House OKs dead zone money

By Bush has threatened veto of bill, however
TIMES-PICAYUNE; Thursday, June 28, 2007

By Bruce Alpert

WASHINGTON — The House agreed Wednesday to spend an extra $2.5 million on research and projects designed to break up the Gulf of Mexico dead zone as part of an Interior Department spending bill that increases financing for environmental enforcement, national parks and global warming research.

The bill, which passed 272-155, has generated a veto threat from the Bush administration because it would allocate nearly $2 billion more than the $25.6 billion proposed by the president.

The dead zone amendment, by Rep. Bobby Jindal, R-Kenner, doubles the $2.5 million in grants now available for states, universities and private entities to develop ways to deal with the environmental problem in the Gulf. A dead zone, or hypoxic zone of oxygen-depleted water, is created during most summers when pollutants released into the Mississippi River flow down to the Gulf. The pollutants create decomposing algae that consume the water’s oxygen, making it uninhabitable for fish, shrimp and other marine wildlife.


"The growing dead zone in the Gulf continues to pose significant problems for Louisiana‘s fisheries industry and environment," Jindal said. "With the extra money from my amendment, the Environmental Protection Agency will allocate more of their funding to the program that aids in fighting the dead zone."

Jindal had expected a fight over his amendment, but it was quickly accepted by Rep. Norm Dicks, D-Wash., chairman of the House appropriations subcommittee that wrote the bill. He acknowledged the dead zone is a serious environmental problem.

Despite getting his amendment included, Jindal joined the other Republicans in the Louisiana delegation in voting against the measure, primarily because of the overall cost. The two Democrats in the state’s delegation voted in favor.

Overall, the bill provides $569 million, $19 million more than requested by President Bush, for environmental enforcement; $600 million to clean up toxic and hazardous waste sites; and $2.5 billion for national parks, $223 million more than proposed in the president’s budget.

The bill also declares it the sense of Congress that climate change is a reality and requires the country to act, and appropriates $50 million for a new commission to review the scientific investments needed to curb global warming.

Amendments rejected

The House rejected two amendments that would have permitted exploration and production of natural gas and oil on the Outer Continental Shelf. The first, allowing oil and natural gas exploration 100 miles offshore, was defeated by a voice vote. The second, which would allow natural gas exploration from 25 miles offshore, lost 233-197.


All seven Louisiana House members voted for the increased exploration.

Rep. Charlie Melancon, D-Napoleonville, argued that energy companies now have the technology to minimize environmental damage from drilling.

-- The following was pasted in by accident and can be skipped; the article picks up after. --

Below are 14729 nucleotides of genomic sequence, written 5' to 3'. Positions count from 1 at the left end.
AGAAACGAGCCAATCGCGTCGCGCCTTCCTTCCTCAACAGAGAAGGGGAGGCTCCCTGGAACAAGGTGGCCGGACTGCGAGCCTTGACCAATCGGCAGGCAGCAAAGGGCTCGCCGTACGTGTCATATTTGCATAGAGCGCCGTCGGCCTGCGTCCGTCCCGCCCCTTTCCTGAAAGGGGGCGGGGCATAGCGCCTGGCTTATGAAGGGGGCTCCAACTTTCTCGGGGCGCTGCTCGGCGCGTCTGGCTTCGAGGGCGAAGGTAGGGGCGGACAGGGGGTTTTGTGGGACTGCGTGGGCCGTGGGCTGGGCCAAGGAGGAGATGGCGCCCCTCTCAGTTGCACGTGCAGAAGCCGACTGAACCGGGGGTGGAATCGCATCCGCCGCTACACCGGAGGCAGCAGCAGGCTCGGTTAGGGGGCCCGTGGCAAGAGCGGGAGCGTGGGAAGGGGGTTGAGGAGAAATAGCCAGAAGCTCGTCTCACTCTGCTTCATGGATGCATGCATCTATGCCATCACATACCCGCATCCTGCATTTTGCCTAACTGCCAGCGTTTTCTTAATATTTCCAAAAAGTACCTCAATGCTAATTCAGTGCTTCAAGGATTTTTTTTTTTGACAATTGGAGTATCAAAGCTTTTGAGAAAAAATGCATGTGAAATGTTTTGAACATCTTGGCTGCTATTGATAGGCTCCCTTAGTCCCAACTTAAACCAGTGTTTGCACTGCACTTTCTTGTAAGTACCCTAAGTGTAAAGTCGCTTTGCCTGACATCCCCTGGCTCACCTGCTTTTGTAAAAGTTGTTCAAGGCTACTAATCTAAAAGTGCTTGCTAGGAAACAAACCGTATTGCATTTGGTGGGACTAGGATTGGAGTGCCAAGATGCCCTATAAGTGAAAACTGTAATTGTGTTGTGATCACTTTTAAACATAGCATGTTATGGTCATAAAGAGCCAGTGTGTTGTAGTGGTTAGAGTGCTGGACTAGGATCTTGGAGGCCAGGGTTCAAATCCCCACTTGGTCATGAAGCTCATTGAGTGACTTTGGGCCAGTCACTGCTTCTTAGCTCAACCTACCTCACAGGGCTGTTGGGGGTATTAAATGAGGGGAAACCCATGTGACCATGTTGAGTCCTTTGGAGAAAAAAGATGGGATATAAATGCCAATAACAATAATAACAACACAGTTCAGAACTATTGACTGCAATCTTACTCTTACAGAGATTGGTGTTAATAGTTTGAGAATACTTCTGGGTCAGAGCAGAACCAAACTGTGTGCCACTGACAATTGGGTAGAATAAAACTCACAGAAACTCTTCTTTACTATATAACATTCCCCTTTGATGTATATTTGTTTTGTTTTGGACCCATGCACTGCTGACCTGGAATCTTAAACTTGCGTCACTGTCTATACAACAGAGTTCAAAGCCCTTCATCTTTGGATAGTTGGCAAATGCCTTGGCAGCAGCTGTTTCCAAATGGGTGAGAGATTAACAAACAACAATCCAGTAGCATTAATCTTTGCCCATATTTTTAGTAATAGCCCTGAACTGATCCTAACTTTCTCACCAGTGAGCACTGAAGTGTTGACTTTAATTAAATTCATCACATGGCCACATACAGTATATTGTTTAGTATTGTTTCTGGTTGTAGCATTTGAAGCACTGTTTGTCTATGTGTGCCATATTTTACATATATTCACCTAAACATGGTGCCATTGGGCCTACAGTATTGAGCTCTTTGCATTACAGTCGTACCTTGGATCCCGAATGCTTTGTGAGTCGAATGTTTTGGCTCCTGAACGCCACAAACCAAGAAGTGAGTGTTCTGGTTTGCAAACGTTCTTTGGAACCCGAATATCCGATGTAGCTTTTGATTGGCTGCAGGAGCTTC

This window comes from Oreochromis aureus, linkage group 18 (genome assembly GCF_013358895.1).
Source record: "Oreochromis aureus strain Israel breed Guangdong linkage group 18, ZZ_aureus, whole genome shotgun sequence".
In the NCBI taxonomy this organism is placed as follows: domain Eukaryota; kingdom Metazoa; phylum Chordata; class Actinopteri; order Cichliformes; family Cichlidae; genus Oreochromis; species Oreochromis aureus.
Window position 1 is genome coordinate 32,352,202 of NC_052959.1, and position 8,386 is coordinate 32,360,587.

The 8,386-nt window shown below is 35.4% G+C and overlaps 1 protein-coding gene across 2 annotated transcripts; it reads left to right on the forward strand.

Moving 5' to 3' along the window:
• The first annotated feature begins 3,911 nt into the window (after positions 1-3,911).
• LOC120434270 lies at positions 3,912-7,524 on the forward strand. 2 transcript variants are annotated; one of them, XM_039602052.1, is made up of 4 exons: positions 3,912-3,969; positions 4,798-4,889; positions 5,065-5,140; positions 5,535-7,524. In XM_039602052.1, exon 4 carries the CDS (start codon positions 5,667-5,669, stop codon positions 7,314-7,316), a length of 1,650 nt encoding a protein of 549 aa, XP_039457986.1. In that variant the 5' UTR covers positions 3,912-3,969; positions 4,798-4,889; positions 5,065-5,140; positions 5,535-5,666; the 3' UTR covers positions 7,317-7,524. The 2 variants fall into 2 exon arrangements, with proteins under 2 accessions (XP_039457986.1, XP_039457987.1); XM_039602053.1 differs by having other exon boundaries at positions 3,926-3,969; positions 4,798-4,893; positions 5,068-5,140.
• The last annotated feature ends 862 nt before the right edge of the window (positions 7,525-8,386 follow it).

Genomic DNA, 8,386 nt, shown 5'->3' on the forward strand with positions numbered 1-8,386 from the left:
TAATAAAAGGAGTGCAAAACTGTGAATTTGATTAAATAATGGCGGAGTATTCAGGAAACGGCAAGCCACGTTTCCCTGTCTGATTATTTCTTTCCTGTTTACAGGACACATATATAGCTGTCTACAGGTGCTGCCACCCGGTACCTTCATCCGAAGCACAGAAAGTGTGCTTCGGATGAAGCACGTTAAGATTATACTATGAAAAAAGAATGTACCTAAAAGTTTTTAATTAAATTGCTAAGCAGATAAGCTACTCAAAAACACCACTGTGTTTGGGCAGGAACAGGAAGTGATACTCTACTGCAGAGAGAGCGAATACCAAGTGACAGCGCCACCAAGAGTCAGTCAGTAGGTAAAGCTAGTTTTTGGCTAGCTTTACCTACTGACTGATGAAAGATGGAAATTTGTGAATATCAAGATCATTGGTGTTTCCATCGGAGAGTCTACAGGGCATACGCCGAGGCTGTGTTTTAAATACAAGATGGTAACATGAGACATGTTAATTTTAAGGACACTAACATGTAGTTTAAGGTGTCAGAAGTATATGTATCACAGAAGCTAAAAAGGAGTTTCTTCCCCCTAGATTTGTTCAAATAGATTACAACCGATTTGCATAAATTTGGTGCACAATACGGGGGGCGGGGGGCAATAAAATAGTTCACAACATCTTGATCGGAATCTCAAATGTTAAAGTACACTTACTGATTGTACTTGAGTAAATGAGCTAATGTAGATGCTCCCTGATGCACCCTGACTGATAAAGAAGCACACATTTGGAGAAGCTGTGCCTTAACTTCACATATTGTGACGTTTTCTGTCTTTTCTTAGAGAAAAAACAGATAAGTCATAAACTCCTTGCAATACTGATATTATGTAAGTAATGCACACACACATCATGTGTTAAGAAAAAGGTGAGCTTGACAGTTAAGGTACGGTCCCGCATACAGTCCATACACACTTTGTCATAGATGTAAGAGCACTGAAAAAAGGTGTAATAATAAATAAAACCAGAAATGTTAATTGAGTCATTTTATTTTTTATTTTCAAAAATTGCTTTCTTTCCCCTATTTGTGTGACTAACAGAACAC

"I respect tremendously my colleagues that have the fear of environmental concerns," Melancon said. "That is something that I share with you, but I have seen these oil companies. I have seen them in the past when they were awful. I have seen them today, when they do an excellent job. The technology gets better by the day."


But Rep. Ron Klein, D-Fla., said the risks aren’t worth taking, given that there are still plenty of drilling opportunities available for energy companies along the Outer Continental Shelf.

"As a representative with over 75 miles of coastline along South Florida‘s east coast, new drilling could be a death knell for our environment, for our economy and our way of life," Klein said.

The bill contains language that effectively would bar oil companies that haven’t signed an agreement to limit their financial windfall from benefiting from future royalty relief. As a result of a drafting mistake in the offshore drilling rules made during the Clinton administration, the royalty relief — intended as an inducement for production when oil prices are down — remains in effect, even though oil prices have tripled since the leases were issued.

‘Unfettered spending’

California Rep. Jerry Lewis, the top Republican on the House Appropriations Committee, said the bill "represents exactly the kind of unfettered spending that so closely identifies the differences of philosophies between House Republicans and the Democratic majority."

But Dicks said the House had no choice but to make up for budget cuts that have curtailed environmental enforcement and left many of the nation’s national parks in ill repair.

"Between 2001 and 2007, funding for the Interior Department fell 16 percent, EPA by 29 percent and the Forest Service nonfire budget by 35 percent, when adjusted for inflation," Dicks said.

The bill includes 228 earmarks totaling $119 million, half the amount passed by Republicans two years ago. Republicans tried to remove some of the earmarks, including one to renovate a theater at St. Joseph‘s College in Indiana, but were defeated.

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Bruce Alpert can be reached at or (202) 383-7861.